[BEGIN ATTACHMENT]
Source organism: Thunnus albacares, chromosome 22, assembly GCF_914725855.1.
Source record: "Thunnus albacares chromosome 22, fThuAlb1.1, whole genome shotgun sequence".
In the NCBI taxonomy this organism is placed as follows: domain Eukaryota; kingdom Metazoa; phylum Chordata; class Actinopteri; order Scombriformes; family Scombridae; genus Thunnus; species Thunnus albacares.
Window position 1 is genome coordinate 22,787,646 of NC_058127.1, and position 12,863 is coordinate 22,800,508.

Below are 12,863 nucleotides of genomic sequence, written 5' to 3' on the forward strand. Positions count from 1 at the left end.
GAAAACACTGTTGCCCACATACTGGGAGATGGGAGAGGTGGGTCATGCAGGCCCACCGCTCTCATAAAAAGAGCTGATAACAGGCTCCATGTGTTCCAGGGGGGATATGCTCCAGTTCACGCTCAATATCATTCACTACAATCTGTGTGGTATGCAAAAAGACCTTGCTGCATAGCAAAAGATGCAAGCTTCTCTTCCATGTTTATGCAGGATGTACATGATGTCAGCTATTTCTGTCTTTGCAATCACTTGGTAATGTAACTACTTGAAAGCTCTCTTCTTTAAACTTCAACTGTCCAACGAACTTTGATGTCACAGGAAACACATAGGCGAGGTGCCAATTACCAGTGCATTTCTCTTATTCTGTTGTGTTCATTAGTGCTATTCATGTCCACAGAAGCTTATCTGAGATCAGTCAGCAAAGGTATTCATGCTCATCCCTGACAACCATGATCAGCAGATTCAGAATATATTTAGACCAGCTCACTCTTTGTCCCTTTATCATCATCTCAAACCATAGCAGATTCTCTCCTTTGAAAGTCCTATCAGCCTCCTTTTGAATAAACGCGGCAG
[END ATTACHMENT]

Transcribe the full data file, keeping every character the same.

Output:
Source organism: Thunnus albacares, chromosome 22, assembly GCF_914725855.1.
Source record: "Thunnus albacares chromosome 22, fThuAlb1.1, whole genome shotgun sequence".
In the NCBI taxonomy this organism is placed as follows: domain Eukaryota; kingdom Metazoa; phylum Chordata; class Actinopteri; order Scombriformes; family Scombridae; genus Thunnus; species Thunnus albacares.
Window position 1 is genome coordinate 22,787,646 of NC_058127.1, and position 12,863 is coordinate 22,800,508.

Below are 12,863 nucleotides of genomic sequence, written 5' to 3' on the forward strand. Positions count from 1 at the left end.
GAAAACACTGTTGCCCACATACTGGGAGATGGGAGAGGTGGGTCATGCAGGCCCACCGCTCTCATAAAAAGAGCTGATAACAGGCTCCATGTGTTCCAGGGGGGATATGCTCCAGTTCACGCTCAATATCATTCACTACAATCTGTGTGGTATGCAAAAAGACCTTGCTGCATAGCAAAAGATGCAAGCTTCTCTTCCATGTTTATGCAGGATGTACATGATGTCAGCTATTTCTGTCTTTGCAATCACTTGGTAATGTAACTACTTGAAAGCTCTCTTCTTTAAACTTCAACTGTCCAACGAACTTTGATGTCACAGGAAACACATAGGCGAGGTGCCAATTACCAGTGCATTTCTCTTATTCTGTTGTGTTCATTAGTGCTATTCATGTCCACAGAAGCTTATCTGAGATCAGTCAGCAAAGGTATTCATGCTCATCCCTGACAACCATGATCAGCAGATTCAGAATATATTTAGACCAGCTCACTCTTTGTCCCTTTATCATCATCTCAAACCATAGCAGATTCTCTCCTTTGAAAGTCCTATCAGCCTCCTTTTGAATAAACGCGGCAG